Project description:To explore the value of radiotherapy in C-SCLC patients, especially in those receiving a radical resection.The differences of survivals between the postoperative radiotherapy (PORT) and non-PORT groups were not statistically significant. But analyzing the benefits in subgroups, PORT significantly improved OS (p = 0.015), DFS (p = 0.026), LRFS (p = 0.008) and DMFS (p = 0.030) in stage III patients. For the patients with N2 stage, all survivals of the PORT group were also statistically significantly higher than non-PORT group (p = 0.018, 0.032, 0.008, 0.042). Patients with more than 10% of metastatic lymph nodes could get a significant benefit survivals by receiving PORT (p = 0.033, 0.030, 0.025, 0.031). Having a systematic dissection of more than 17 lymph nodes was a subset which could get better OS and LRFS by receiving PORT (p = 0.045, 0.048).Between Jan. 2004 to Dec. 2012, fifty-five patients diagnosed as C-SCLC after complete surgical resection in our center were retrospectively analyzed. The overall survival (OS), disease free survival (DFS), loco-regional recurrence free survival (LRFS), and distant metastasis free survival (DMFS) were calculated by Kaplan-Meier method.PORT can significantly improve the survival of C-SCLC patients with resected pathological pN2 stage. For the patients with a large percent of metastatic lymph nodes, PORT can also improve survivals.
Project description:We investigated the relationship of different primary subsites together with their pathological features on the survival of oral cavity squamous cell carcinoma (OCSCC) patients. We retrospectively reviewed OCSCC patients and documented their demographic data, pathological features and clinical outcome. The Cox proportional hazard model was used to examine the influence of various pathological features on the prognosis in different subsites of oral cavity. There were totally 1,383 OCSCC patients enrolled for final analysis. Perineural invasion had a poor prognosis at the early stage of OCSCC patients especially those with primary at the tongue. In addition, lymphovascular invasion was associated with poor survival at the late stage especially those with primary at the buccal mucosa and the tongue. The impact of pathological features on the survival of OCSCC patients varied in different subsites. Further investigation is warranted to validate our finding in a multicenter study. Grouping the different markers to establish a prognostic scoring system may provide more accurate evaluation of the prognosis in OCSCC patients.
Project description:PURPOSE:For patients with stage III (N2) non-small cell lung cancer (NSCLC) treated with surgical resection, postoperative chemotherapy improves overall survival (OS), but the role of postoperative radiation therapy (PORT) is controversial. The purpose of this study was to evaluate risk factors for local-regional recurrence and to evaluate the impact of PORT on local-regional control (LRC) and OS in a modern series of patients with surgically resected stage III (N2) NSCLC. METHODS AND MATERIALS:A retrospective review was performed of patients with Stage III (N2) NSCLC who underwent curative intent resection at our institution between February 1999 and January 2012. OS, LRC, and metastasis-free survival were estimated from the date of surgery using the Kaplan Meier method. RESULTS:A total of 71 patients were included in the study. Patient median age was 63 years. Histology was adenocarcinoma in 69% of patients. Pretreatment positron emission tomography/computed tomography staging was performed for 90% of patients, and preoperative chemotherapy was administered in 23%. The rate of R0 resection was 96%. Forty-one patients (58%) received PORT and the median PORT dose was 50 Gy (range, 41.4-60 Gy). The median follow-up time for living patients was 5.0 years. Five-year OS for all patients was 66%. OS at 5 years for patients who received PORT compared with patients who did not receive PORT was 71% versus 60%, respectively (hazard ratio [HR], 0.61; 95% CI, 0.30-1.44; P = .28). LRC at 5 years for patients who received PORT compared with patients who did not receive PORT was 89% versus 76%, respectively (HR, 0.44; 95% CI, 0.13-1.45; P = .17). Factors associated with decreased LRC were male sex (P = .011) and primary tumor (pT) stage (pT3/4 vs. pT1/2, P = .006). Metastasis-free survival at 5 years for patients who received PORT compared with those who did not receive PORT was 62% versus 63%, respectively (HR, 1.07; 95% CI, 0.51-2.40; P = .86). CONCLUSIONS:In this modern series of patients with resected stage III (N2) NSCLC, patients who received PORT had higher rates of OS and LRC, but these differences were not statistically significant.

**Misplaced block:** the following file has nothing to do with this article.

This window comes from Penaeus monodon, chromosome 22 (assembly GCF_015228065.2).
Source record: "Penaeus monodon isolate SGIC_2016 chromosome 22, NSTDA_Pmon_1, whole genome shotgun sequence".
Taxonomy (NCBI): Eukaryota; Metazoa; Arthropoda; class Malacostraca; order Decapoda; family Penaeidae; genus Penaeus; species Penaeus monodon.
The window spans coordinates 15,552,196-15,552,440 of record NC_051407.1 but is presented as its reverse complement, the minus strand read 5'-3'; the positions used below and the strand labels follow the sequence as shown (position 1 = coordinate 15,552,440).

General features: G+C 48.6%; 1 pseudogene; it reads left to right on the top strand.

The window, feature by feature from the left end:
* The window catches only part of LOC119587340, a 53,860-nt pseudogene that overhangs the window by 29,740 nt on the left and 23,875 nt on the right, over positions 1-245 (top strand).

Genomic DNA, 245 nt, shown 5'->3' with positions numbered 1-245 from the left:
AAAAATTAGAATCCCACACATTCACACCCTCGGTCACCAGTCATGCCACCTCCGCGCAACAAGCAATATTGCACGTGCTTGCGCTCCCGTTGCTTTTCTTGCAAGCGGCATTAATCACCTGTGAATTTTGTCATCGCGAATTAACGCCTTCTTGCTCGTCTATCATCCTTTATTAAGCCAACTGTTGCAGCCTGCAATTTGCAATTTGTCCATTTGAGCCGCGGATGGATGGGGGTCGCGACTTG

Project description:BACKGROUND:We aim to determine clinical and pathological stage discordance rates and to evaluate factors associated with discordance. METHODS:Adults with clinical stages I-III breast cancer were identified from the National Cancer Data Base. Concordance was defined as cTN?=?pTN (discordance: cTN?pTN). Multivariate logistic regression was used to identify factors associated with discordance. RESULTS:Comparing clinical and pathological stage, 23.1% were downstaged and 8.7% were upstaged. After adjustment, factors associated with downstaging (vs concordance) included grade 3 (OR 10.56, vs grade 1) and HER2-negative (OR 3.79). Factors associated with upstaging (vs concordance) were grade 3 (OR 10.56, vs grade 1), HER2-negative (OR 1.25), and lobular histology (OR 2.47, vs ductal). ER-negative status was associated with stage concordance (vs downstaged or upstaged, OR 0.52 and 0.87). CONCLUSIONS:Among breast cancer patients, nearly one-third exhibit clinical-pathological stage discordance. This high likelihood of discordance is important to consider for counseling and treatment planning.